Nice view from Utah state capital.
Saturday, 15 October 2022
For they heard them speak with tongues and magnify God.
Then Peter answered, Acts 10:46
Note: You can listen to today’s commentary courtesy of our friends at “Bible in Ten” podcast. (Click Here to listen).
The previous verse told of how astonished those of the circumcision were when the Holy Spirit had been poured upon the Gentiles at Cornelius’ house. A verbal manifestation accompanied the pouring out. As it says, “For they hear them speak with tongues and magnify God.”
The NKJV has the wrong tense for the verbs. It more correctly reads, “For they were hearing them speaking in tongues and magnifying God” (BLB). It is this translation that will be used. First, “they were hearing them speaking in tongues.”
Being an imperfect verb, it means that they heard them speaking in tongues and this continued on. It was a display probably not unlike that which occurred in Acts 2 –
“And they were all filled with the Holy Spirit and began to speak with other tongues, as the Spirit gave them utterance.” Acts 2:4
This was the sign to those who were there at the first, and it is a sign to them now that the same Spirit had approved of these Gentiles in the same way. It is to be remembered that the word glóssa, or “tongue,” simply means a known language. It is normally a language naturally acquired, so these Gentiles were speaking as if the languages they were uttering were commonly known to them.
The symbolism is that of the reversing of the dividing of languages at Babel in Genesis 11. Not only had the Jews spoken in various tongues as the Spirit gave utterance, but even these Gentiles had now been imparted this gift.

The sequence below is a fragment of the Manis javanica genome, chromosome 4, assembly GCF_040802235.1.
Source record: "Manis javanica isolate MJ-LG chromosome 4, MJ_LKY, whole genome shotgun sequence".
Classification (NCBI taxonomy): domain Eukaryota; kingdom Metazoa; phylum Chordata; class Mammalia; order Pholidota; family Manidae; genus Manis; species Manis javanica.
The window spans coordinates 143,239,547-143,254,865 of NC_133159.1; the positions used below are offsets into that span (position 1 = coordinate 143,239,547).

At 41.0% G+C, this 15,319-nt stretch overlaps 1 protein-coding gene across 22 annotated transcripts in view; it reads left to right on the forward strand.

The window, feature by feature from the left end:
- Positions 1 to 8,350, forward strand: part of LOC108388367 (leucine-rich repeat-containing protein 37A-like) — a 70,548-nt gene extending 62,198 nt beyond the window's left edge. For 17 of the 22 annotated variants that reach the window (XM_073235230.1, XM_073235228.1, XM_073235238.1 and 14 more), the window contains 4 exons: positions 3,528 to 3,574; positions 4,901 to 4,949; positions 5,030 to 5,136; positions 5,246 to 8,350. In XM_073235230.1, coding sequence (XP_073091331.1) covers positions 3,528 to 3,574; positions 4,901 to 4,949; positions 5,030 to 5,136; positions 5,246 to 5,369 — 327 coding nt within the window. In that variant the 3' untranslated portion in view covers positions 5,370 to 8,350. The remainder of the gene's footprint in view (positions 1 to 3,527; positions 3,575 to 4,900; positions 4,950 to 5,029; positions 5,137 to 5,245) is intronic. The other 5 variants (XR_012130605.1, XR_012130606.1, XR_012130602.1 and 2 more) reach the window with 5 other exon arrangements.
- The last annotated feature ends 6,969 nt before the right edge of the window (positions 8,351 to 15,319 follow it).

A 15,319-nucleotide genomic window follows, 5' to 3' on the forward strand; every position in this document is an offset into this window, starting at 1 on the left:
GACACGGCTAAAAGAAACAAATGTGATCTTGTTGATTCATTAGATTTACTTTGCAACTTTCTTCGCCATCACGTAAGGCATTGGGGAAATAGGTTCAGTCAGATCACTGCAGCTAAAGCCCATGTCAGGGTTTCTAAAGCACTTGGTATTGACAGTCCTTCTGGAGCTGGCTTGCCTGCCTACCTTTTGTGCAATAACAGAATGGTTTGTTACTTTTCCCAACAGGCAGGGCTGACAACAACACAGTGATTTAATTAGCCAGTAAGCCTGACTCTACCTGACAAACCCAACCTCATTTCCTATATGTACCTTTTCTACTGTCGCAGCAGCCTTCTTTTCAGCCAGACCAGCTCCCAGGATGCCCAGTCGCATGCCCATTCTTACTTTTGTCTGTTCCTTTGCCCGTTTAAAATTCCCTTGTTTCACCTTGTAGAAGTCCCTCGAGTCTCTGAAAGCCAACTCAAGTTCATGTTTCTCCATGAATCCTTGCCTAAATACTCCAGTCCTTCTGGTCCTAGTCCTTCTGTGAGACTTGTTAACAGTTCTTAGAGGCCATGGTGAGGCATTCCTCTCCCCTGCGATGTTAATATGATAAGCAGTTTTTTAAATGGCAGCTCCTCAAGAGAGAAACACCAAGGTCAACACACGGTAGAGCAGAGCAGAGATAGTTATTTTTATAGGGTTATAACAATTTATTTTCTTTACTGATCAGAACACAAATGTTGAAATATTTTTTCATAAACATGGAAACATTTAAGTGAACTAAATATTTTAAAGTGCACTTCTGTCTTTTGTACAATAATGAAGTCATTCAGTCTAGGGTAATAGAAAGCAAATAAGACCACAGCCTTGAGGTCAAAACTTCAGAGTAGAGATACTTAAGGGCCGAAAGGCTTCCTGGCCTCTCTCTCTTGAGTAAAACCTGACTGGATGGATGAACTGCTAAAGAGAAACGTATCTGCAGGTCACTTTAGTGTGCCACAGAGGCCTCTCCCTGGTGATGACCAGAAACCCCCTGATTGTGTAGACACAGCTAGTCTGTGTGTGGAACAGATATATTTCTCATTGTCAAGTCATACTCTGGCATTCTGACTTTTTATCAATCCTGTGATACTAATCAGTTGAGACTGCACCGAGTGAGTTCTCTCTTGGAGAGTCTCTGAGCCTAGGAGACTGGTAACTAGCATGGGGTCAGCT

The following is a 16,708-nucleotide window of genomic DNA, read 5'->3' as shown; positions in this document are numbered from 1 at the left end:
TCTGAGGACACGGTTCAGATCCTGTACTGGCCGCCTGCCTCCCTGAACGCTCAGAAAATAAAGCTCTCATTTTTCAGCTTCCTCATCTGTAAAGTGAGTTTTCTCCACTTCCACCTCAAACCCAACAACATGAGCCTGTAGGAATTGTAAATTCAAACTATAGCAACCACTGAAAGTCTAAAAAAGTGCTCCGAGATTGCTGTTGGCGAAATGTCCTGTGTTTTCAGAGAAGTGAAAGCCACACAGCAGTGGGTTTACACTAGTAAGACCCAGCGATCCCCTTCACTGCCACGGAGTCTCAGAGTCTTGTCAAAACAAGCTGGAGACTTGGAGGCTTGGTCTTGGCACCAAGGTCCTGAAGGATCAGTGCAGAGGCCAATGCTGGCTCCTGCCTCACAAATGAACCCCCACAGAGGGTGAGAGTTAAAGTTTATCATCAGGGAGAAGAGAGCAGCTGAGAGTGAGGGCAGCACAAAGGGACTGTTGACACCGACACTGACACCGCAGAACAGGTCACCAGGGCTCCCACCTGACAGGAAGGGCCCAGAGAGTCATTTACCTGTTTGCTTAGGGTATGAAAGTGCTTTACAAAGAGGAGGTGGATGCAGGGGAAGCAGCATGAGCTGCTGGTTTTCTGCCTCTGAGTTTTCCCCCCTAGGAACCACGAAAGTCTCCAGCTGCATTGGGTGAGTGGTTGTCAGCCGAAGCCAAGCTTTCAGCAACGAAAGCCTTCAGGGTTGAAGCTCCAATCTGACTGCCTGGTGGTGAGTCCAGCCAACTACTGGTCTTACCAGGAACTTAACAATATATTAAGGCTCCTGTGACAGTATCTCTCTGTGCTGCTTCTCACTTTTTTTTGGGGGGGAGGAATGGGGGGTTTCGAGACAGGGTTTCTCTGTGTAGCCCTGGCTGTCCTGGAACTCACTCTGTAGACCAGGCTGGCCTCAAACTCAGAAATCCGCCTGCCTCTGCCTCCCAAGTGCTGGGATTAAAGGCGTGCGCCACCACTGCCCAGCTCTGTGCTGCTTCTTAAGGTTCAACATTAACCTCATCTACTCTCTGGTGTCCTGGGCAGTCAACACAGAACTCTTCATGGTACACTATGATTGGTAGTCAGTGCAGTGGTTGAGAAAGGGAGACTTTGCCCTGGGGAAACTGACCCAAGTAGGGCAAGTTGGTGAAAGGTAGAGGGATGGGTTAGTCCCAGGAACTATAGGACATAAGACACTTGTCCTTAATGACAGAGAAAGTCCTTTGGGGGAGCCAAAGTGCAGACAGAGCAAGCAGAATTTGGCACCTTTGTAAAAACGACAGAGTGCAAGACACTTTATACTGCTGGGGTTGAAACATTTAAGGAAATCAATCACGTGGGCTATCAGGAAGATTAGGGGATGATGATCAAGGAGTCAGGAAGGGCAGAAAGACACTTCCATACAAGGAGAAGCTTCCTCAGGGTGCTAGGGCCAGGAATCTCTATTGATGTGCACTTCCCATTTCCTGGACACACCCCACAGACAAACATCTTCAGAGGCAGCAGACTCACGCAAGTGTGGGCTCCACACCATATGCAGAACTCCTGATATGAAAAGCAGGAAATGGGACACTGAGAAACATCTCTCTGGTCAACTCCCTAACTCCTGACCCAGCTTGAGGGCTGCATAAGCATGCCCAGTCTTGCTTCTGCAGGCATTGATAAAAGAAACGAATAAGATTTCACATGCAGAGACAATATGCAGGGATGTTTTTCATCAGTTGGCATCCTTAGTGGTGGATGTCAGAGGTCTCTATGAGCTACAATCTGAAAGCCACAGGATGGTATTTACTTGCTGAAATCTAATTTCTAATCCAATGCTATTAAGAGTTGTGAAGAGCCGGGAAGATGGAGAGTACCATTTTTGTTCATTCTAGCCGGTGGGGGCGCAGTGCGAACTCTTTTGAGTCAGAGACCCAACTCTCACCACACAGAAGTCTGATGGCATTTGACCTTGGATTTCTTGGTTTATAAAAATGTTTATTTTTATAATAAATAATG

Along with that, it says they were “magnifying God.” The word is megalunó. It was used in Acts 5:13 where it noted that the people held the apostle in “high esteem.” It signifies to make great or to declare great. Thus, a word such as extol would be fitting. With this noted, the verse ends with, “Then Peter answered.”
It is a Hebraism already seen in Acts. It is a way of saying that Peter then spoke. He is not answering a question, but he is responding to a situation. Peter has seen the display of the Spirit as poured out on the believers, and so he will next answer with a question for the Jews who are present to consider.
Life application: It is to be remembered that in Acts 2, tongues were spoken. Nothing is said of anyone speaking in tongues since then. As Jews were added to the number, nothing is said of this. In Acts 8, all it notes when the Samaritans had hands placed on them by Peter was that they “received the Holy Spirit.” However, nothing is said about what that meant. Later, when the Ethiopian eunuch believed and was baptized, it said nothing about the Spirit interacting with him.
These are internal clues that the accounts are descriptive and are not to be taken as normative. They simply tell the story concerning the development of the early church. The signs, including the tongues now, are given to confirm acceptance by God in Peter’s presence. With him are a suitable number of witnesses to confirm that the event took place.
As this is the case, there is no reason to assume that anyone after these events recorded in Acts would ever need to speak in tongues. The confirmations have been received, they are recorded in the word, and we now have to accept or reject these things based on faith. When we have sight, faith is excluded. But God expects us to have faith. Hence, we can logically conclude that signs are not needed, nor are they given any longer.
The sensationalism of charismatic churches is just that, sensationalism. It is not grounded in sound theology, and it is harmful to a proper walk with the Lord right from the outset of being told about Jesus.
Lord God, help us to be clear in our thoughts concerning our relationship with You. Why should we need sensational theology when what Jesus has done is the very essence of what is sensational! Thank You for Jesus who has done the incredible to reconcile us to You. Amen.